Disgaea 1 Complete
Developer: Nippon Ichi Software
Publisher: NIS America
Available on: PS4 (reviewed), Nintendo Switch
Price: $49.99 USD
Fifteen years ago Disgaea: Hour of Darkness introduced Nippon Ichi Software’s brand of dark-humored role-playing games to the PlayStation 2 audience. It was a new take on the strategy RPG formula popularized by the likes of Final Fantasy Tactics and Tactics Ogre: Let Us Cling Together that tasked players with becoming the best villain, rather than a heroic knight in shining armor.
It was also a grindfest.
An old friend of mine spent more than 300 hours inside of Disgaea: Hour of Darkness back then, grinding away inside of the item world and leveling up their characters. Since then, the series has enjoyed success on various consoles (most recently, Disgaea 5 Complete for the Nintendo Switch).
Games evolve over time, addressing concerns from earlier iterations and making quality of life changes as each new entry reaches physical and digital storefronts. Disgaea 1 Complete aims to introduce a brand new audience to the Disgaea series with the game that started it all, but without the quality of life changes made in more recent entries, it makes for a pretty hard sell for anyone who had already spent large a chunk of their life with the original back on the PlayStation 2.
So, what is Disgaea 1 Complete?
It’s an HD remaster of a 15-year-old PS2 game, getting a fresh coat of paint with new hand-drawn character models. You play as Laharl, son of the recently deceased Overlord, and it’s your job to be the best villain in the land. Using a resource called mana, Laharl can create new characters and monsters, each with their own job class and weapon affinity, and lead up to 10 of them in battle. The battle system is a grid-based strategy RPG staple where each character moves along tiles and can be issued specific commands to attack, defend, use abilities, throw exploding penguins that say “dood!” a lot, etc., but that’s about where the similarities end. Okay, maybe not that last part.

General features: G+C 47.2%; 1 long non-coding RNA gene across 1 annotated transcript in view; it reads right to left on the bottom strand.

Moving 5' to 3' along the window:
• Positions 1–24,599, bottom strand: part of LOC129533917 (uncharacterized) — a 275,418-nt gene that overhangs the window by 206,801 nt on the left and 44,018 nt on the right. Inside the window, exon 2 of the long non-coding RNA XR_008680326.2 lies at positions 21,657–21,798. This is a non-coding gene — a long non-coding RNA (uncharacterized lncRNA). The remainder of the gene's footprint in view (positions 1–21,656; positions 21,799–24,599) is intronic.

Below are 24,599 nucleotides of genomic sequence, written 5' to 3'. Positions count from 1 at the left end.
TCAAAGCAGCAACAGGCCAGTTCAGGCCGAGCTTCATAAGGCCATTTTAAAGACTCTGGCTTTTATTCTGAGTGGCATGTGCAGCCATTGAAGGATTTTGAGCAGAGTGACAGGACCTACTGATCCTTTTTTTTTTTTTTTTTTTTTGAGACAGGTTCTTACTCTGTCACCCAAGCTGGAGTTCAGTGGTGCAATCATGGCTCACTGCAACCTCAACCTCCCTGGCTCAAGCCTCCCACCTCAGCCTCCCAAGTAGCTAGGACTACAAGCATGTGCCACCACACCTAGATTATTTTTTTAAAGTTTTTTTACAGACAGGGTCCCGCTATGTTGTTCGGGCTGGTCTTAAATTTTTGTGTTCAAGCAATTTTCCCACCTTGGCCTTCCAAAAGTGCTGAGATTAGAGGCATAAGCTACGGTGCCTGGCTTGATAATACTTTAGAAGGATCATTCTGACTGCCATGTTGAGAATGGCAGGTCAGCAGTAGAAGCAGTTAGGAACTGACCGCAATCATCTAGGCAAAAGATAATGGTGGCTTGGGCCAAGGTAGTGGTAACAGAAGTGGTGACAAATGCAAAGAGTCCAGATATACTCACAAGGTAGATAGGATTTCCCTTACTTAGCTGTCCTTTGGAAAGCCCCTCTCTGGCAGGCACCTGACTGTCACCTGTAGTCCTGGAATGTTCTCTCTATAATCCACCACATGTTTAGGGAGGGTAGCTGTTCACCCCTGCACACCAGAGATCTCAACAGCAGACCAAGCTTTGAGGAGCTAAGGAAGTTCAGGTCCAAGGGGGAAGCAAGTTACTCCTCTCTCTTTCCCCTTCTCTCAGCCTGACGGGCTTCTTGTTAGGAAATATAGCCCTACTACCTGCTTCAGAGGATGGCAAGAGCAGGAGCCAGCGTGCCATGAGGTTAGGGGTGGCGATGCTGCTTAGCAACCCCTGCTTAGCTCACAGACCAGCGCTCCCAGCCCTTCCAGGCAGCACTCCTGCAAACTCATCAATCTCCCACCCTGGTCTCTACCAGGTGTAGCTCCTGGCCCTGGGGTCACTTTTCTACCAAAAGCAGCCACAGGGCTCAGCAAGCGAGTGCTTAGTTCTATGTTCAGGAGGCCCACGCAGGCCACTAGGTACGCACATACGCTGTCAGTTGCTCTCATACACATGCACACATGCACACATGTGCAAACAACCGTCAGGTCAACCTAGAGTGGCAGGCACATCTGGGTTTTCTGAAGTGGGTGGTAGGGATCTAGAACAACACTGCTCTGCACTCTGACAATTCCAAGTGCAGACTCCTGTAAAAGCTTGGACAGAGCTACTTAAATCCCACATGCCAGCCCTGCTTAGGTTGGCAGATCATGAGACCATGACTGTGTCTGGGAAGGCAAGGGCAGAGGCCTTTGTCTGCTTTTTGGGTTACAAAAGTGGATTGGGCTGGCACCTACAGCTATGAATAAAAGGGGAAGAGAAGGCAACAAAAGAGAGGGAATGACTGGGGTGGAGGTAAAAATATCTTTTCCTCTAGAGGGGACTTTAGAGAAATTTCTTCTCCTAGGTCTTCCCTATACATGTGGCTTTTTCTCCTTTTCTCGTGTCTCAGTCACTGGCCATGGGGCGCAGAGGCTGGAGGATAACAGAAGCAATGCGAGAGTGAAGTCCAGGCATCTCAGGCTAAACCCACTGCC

What sets Disgaea apart from your standard SRPG is a combination of the Item World, Geo Panels, and Dark Assembly systems. Each item in the game is literally its own randomized dungeon, which Laharl and company can enter, grind, and level up the item itself. Geo Panels are colored tiles within a battle that affects anyone standing atop them, be it increased stats or experience gains, and can be removed entirely by destroying their accompanied Geo Symbol. And finally, the Dark Assembly is a governing body within the game that passes or denies new laws presented by the player. Each member can be bribed (because you’re evil, remember?) to greater your chances of passing a hot a new 200% bonus XP, or directly battled to pass it by force instead. It’s an interesting system that kept Disgaea: Hour of Darkness fresh back on the PS2 when so much of your time was otherwise spent grinding. And grinding. And grinding.
Where does it go wrong?
Disgaea 1 Complete doesn’t do much wrong, really. If you’re new to the series, it’s a great jumping on point to see how it all started. However, if you’re familiar with some of the other games, it’s probably going to tire you out rather quickly.